Intel is planning to show off a myriad of new products at the Consumer Electronics show taking place in Las Vegas in a few weeks, including a whole family of processes built using the company's advanced 32nm High-K / metal gate manufacturing process. On tap will be a number of mobile parts that feature 32nm processor cores linked to 45nm GPUs on a single chip, in addition to a slew of other products related to 3D content creation, WiMax, MIDs and more. Intel has already outlined some of the planned CES highlights right here.
In another post on Intel's website made today, a few documents, pictures and videos have also been released that discuss the company's plans and disclose a number of the features due to arrive with the next-gen mobile CPU+GPU hybrid, codenamed Arrandale--If you remember, Arrandale is a member of the Westmere family designed for mobile platforms. Along with mobile quad-core Core i7 mobile processors we've already shown you, mobile Core i5 and Core i3 processors based on Westmere are on the way as well. We'll give you the full scoop on those as soon as we can. We promise, it won't be long now.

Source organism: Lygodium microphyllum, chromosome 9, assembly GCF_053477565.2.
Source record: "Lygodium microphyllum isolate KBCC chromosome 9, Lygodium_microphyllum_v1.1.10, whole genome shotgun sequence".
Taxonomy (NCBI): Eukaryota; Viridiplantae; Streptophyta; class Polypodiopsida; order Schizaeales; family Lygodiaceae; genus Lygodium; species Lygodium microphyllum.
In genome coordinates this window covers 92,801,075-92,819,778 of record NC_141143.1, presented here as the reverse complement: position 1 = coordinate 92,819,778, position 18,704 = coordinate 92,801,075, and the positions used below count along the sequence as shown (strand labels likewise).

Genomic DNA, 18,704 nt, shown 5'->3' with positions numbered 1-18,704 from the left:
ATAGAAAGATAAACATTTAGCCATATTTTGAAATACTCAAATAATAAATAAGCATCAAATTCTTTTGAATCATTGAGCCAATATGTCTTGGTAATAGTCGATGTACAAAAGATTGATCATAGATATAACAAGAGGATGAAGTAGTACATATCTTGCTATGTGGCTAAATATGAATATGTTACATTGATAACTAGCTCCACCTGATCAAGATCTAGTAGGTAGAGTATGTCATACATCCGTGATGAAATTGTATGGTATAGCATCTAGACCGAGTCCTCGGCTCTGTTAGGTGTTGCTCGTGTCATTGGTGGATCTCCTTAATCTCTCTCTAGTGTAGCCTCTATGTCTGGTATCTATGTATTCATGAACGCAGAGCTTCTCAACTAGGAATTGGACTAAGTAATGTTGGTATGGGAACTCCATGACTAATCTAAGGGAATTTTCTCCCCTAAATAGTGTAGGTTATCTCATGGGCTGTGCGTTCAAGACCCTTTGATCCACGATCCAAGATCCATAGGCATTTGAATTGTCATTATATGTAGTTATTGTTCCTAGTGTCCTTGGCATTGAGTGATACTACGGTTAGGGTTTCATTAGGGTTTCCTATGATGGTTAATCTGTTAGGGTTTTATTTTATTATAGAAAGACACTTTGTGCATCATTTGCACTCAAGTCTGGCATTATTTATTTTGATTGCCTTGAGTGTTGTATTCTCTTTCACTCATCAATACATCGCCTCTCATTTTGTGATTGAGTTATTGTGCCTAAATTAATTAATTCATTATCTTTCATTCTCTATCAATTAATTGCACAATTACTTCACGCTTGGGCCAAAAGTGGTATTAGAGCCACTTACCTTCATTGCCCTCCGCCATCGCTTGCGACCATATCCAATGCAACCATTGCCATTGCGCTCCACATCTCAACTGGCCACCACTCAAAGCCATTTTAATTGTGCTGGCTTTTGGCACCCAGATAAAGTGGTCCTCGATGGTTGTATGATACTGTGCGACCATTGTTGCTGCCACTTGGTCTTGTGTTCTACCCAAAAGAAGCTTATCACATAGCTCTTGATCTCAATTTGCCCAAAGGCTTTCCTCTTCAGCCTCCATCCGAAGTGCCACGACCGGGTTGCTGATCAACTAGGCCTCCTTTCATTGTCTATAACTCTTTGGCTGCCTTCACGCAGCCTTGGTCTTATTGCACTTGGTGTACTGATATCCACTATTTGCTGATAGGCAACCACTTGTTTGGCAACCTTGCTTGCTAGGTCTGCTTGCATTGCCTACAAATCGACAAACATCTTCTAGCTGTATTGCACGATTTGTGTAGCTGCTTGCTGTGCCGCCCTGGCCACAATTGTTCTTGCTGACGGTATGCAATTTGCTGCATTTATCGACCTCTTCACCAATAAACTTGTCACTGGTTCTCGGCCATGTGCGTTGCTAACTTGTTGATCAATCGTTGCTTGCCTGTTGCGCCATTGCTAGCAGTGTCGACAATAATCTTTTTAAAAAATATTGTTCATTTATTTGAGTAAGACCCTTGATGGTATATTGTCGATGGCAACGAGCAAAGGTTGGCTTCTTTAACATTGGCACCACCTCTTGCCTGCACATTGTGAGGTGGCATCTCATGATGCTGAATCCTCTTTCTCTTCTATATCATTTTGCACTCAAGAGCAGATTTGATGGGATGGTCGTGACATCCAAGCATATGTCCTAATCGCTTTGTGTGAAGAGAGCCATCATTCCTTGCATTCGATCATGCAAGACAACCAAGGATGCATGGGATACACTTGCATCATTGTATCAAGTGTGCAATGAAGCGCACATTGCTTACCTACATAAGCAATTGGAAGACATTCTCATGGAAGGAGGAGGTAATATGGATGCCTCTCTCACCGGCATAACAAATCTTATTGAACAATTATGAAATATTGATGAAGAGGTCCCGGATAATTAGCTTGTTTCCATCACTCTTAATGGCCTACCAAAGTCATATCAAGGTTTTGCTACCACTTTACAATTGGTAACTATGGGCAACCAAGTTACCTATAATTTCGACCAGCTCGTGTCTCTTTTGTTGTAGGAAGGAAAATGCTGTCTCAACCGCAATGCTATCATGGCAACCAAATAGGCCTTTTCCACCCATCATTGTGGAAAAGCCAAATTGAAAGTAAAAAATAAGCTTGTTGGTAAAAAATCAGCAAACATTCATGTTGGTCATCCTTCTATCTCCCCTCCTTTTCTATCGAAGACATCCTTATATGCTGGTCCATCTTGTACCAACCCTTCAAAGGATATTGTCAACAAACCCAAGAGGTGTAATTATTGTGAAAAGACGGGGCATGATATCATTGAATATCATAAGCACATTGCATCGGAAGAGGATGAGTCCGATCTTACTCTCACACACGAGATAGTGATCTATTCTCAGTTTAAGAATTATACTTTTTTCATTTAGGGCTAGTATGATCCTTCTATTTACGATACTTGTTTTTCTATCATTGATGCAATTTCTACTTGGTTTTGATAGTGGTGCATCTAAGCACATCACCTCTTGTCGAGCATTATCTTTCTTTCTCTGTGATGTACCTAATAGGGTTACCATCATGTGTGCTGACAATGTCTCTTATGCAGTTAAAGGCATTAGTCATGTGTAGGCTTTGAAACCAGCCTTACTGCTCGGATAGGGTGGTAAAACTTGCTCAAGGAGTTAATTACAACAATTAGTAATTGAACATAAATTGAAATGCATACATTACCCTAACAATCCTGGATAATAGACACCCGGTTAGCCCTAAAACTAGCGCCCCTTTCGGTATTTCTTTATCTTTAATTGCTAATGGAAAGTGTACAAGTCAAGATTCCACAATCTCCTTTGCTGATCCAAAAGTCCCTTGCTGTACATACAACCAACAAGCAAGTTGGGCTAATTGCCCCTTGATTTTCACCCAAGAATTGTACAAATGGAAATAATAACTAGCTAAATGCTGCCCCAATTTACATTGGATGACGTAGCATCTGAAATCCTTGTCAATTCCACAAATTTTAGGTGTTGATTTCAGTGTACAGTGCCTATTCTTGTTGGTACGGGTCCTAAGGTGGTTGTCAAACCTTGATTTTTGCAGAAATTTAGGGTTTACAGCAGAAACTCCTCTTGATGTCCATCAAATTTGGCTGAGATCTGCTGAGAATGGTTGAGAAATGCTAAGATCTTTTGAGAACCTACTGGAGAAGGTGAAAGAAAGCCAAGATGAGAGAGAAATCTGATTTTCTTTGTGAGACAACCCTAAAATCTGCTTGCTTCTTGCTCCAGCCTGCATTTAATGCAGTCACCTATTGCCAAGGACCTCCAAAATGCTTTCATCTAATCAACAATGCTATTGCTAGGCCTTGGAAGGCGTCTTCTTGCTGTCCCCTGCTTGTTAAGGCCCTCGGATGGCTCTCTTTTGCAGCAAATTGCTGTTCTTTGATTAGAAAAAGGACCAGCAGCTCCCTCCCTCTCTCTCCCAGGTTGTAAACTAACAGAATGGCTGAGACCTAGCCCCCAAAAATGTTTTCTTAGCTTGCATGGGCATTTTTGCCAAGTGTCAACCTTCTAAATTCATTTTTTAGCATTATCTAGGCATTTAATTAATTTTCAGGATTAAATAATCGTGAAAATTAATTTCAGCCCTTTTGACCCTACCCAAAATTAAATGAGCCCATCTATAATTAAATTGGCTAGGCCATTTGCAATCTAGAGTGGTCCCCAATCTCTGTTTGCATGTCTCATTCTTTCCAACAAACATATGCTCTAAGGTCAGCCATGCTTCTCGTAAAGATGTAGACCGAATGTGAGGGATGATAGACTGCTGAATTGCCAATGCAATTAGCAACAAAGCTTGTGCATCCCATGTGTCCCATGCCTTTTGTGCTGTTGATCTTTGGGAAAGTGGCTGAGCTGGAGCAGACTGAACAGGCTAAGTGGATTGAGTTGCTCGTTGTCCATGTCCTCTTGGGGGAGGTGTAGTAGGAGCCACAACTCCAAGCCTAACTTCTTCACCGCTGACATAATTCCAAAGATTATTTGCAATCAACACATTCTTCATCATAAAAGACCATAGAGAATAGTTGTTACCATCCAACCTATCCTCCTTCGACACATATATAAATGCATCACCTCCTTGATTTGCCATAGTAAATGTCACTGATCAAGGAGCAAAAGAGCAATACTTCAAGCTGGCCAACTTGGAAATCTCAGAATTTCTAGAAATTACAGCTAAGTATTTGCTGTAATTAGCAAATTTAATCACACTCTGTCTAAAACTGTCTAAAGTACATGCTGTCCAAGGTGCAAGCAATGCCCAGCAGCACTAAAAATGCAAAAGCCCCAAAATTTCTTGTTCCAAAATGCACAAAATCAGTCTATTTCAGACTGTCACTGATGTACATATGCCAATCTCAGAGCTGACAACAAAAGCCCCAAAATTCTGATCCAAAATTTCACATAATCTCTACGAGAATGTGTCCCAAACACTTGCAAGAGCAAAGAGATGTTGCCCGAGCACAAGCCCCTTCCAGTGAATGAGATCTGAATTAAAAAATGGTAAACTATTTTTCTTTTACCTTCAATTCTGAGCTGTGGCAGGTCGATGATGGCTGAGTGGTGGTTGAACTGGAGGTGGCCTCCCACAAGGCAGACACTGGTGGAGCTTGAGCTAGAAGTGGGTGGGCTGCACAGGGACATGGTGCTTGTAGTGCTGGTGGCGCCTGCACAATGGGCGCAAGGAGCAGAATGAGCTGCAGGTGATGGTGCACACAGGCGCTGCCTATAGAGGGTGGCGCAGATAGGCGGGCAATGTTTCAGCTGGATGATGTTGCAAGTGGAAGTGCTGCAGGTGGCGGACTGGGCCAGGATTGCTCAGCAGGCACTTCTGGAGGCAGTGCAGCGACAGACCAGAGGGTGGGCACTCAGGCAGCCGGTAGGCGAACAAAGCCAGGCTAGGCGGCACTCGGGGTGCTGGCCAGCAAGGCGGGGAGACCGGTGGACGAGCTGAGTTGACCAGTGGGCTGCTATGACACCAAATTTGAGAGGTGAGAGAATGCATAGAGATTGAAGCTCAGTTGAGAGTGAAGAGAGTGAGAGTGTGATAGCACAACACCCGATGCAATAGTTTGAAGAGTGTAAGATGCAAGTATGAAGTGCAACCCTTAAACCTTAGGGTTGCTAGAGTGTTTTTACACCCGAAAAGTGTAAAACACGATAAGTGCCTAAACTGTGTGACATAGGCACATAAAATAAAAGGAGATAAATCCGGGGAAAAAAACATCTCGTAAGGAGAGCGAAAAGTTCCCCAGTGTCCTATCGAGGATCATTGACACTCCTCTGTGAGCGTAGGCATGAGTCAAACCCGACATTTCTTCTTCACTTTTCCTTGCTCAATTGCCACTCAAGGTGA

In the meantime, there's a bit more to show you. In the video below, a number of Intel's testing and validation labs are shown working with 32nm Westmere processors.
A few features like Hyper-Threading are discussed in the video along with some information regarding the integration of graphics onto the CPU packaging and the capabilities of Intel's new graphics core. A few image quality and performance details are disclosed towards the end. Intel's Srinivas Chennupaty (Principal Engineer, Westmere Architect) goes so far as to say Westmere offers "everything you ever wanted in a home entertainment system". We know the integrated GPU is a step up from current Intel graphics offerings, how much of a step up remains to be seen, however.
What will perhaps be most exciting to some of the more hardcore PC enthusiasts among you, Intel also shows off a 6-core Gulftown chip in the video posted above. Gulftown will initially be used in server-class processors, but desktop variants that will be compatible with the current socket 1366 platform are planned as well. We have already talked a bit about Gulftown in previous posts and anxiously await its arrival. If you think a Core i7 975 is fast, think about a chip with 50% more cores and cache, a higher clock speed, and next-gen Turbo Boost technology.